The paint job is the one major flaw in my opinion.  Its not the base color of greyish blue.  I think that color works really well.  The striping is the first place were the colors start to fail.  The other is in the application.  Here is why.  The light brown stripes looks alright, but the dark brown striping over the top appears rushed and haphazardly painted.  There are gaps in the paint and it doesn’t look right.  From a distance it looks fine, but when you get closer you see how poorly the paint has been applied.  The teeth are white and most likely so are the gums around the teeth.  The rest of the paint job looks nice.  The eyes are great in Carnegie gold. The mouth is pink and the tongue as mentioned earlier, is painted a slick, glossy, wet pink.  Last but not least all the claws on the hands and feet are painted in white.

Play ability and kids perspective:  When I first saw it come out of the box I was blown away, it was amazing to look at.  I wanted to play with it right away.  It looks like a blue tiger with the stripes.  Its colors are blue with blackish brown stripes.  The head looks cool, but it would have been nice if the jaw was movable.  The teeth look as sharp as knives but are safe too touch.  It is not as good as the Carnegie Giganotosaurus which has better colors and it doesn’t have a base.  Since there is a base it can slide around like it is on ice.  The toy is safe to play with.  The tail, arms, and fingers are a little bendy.   I would play with this toy because it looks amazing and it can destroy toy cars.  I would like it better if it had no base so I could use its feet.   Even with the base it can still ambush and attack due to its striped camouflage.   One and half thumbs up for play ability.

Top view comparison of the Carnegie and 2017 Wild Safari Giganotosaurus .

Side view comparison of the Carnegie and 2017 Wild Safari Giganotosaurus.

Overall: I fully recommend this toy!  Why?  I’ll describe it with one word, awesome!  This figure is huge when it is compared to the other Wild Safari dinosaurs.   If you combine that with a pose that is so natural and dynamic you end up with an amazing dinosaur toy.  It is also very accurate to the fossil material.  The base is well done and the model is stable.  I know some people do not like bases, I am one of those people, but for collectors, you will not be disappointed as the base really adds to the figure.  Kids who want to play with this toy on the other hand would probably prefer to have no base, but will still find a way to have fun with this toy.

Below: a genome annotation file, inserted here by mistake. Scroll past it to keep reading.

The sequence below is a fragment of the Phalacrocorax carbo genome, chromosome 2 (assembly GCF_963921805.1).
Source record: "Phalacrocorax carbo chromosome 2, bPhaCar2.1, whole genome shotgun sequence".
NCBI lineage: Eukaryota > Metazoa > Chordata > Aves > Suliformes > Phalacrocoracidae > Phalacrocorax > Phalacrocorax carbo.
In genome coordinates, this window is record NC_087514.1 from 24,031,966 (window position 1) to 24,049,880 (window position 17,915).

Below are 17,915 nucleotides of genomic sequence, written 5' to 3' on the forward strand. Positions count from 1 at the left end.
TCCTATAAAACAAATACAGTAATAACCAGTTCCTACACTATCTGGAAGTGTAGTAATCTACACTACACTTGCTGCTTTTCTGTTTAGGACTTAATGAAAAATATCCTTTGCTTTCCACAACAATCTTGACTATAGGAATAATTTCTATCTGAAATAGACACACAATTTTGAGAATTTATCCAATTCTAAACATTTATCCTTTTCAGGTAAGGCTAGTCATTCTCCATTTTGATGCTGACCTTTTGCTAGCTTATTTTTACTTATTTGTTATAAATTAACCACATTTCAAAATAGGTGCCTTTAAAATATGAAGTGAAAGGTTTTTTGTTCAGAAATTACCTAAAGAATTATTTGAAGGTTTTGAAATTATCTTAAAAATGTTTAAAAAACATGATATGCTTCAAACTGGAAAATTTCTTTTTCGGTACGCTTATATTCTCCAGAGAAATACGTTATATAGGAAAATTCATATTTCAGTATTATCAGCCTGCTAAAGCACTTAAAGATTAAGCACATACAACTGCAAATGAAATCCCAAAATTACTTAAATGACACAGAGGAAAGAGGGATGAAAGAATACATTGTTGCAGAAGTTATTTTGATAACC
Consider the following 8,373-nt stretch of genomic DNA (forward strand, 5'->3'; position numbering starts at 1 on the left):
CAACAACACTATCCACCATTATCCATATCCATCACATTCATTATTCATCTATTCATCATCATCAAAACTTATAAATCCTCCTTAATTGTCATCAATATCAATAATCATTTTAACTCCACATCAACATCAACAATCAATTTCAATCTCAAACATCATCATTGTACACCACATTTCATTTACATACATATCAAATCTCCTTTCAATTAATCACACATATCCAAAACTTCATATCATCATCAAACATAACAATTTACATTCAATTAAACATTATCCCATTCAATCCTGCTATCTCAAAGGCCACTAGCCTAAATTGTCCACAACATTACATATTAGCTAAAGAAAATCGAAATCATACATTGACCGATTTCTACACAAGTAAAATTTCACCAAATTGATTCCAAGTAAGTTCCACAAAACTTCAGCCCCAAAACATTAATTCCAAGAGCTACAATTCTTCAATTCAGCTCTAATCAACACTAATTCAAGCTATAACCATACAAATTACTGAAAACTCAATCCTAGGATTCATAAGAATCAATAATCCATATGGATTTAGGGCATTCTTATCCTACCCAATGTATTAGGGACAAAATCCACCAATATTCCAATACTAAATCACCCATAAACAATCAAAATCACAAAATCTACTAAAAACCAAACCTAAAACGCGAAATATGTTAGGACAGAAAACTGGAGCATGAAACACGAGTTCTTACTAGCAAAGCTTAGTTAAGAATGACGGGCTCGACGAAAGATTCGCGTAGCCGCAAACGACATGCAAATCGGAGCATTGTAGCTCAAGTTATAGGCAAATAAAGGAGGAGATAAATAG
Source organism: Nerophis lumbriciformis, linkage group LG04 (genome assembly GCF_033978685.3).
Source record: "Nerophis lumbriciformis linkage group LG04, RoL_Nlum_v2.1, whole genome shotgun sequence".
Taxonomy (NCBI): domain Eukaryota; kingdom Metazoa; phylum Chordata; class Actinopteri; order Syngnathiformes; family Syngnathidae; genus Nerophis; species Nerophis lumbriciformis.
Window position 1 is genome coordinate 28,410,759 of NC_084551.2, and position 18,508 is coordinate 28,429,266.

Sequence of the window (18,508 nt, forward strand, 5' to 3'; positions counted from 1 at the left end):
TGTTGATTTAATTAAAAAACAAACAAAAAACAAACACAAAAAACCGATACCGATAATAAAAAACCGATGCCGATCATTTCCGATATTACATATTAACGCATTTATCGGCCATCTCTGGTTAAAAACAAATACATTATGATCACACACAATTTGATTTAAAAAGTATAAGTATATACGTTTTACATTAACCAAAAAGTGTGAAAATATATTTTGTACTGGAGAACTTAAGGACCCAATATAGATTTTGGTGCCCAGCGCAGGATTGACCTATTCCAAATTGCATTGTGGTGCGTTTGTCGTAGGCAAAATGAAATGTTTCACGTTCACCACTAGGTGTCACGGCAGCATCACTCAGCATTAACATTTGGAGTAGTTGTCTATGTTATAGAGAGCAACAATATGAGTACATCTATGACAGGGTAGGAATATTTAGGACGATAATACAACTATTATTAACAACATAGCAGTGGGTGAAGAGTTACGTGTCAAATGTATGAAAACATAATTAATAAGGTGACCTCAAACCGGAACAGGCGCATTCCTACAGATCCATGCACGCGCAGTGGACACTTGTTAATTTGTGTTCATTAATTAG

The only thing I don’t like about this toy is the sloppy paint job.  It is superior to the old Carnegie in every way, including size, with the exception of the paint job.  Look at how amazing the Carnegie Giganotosaurus paint job is, then compare it to this model.  I know you can repaint figures on your own, but it is a shame they can’t replicate the same level of paint application and execution that was done before.   Despite this flaw I think we have a new king and it has a place of honor in my collection.  I think it will find a place of prominence on most collectors shelves.  All hail the King.  Ok, maybe we’ll call it a prince for all the T-Rex fans out there, but its still royalty.

Pteranodon (Wild Safari by Safari Ltd.)

It was once thought that there were two distinct species of the famous Pteranodon. P. longiceps is the “standard” one with a knife-shaped crest, while P. sternbergi was larger and had a more ornate, upright crest. However, a 2010 study concluded that P. sternbergi was distinct enough to be a distinct genus, Geosternbergia sternbergi.

This figure, released by Safari in 1999, is clearly a Geosternbergia, but I’ll refer to it as a Pteranodon, as that’s what it was intended to be at the time (Safari’s Tapejara figure has the same issue). At 8 cm in length and a maximum wingspan of 18 cm, it’s small compared to more recent pterosaur figures. The main colour is brownish-orange with light orange for the brachiopatagium, a greenish-yellow bill, and bright yellow eyes ringed in black.

This Pteranodon features the most important details of any pterosaur figure: wrinkled, leathery wings and a body covered in pycnofibres. The crest has the correct shape, but the bill could certainly stand to be longer. The feet and the first three fingers on each arm are little more than notches, and the extended fourth digits are ridiculously thick. On top of that, the head on mine is permanently warped to the right, and treating it to boiling water has not proved successful. If that were all there was to this toy, it’d be easy to write off.

But as you can see from the photos, this Pteranodon figure has poseable wings! Bendable rods inside the arms allow you to raise, lower, fold, expand, and tilt the wings to your content. Needless to say, this is quite a fun gimmick, one that I would have dearly loved fiddling with as a youngster. And I love fiddling with it now. Indeed, I think it would be great if Safari or CollectA or some other company revisited this gimmick.

And so, while the Safari Pteranodon (or Geosternbergia, if you prefer) isn’t going to win any awards for meticulous sculpting detail, it’s definitely one of the most fun pterosaur figures I’ve come across in my collecting. Recommended.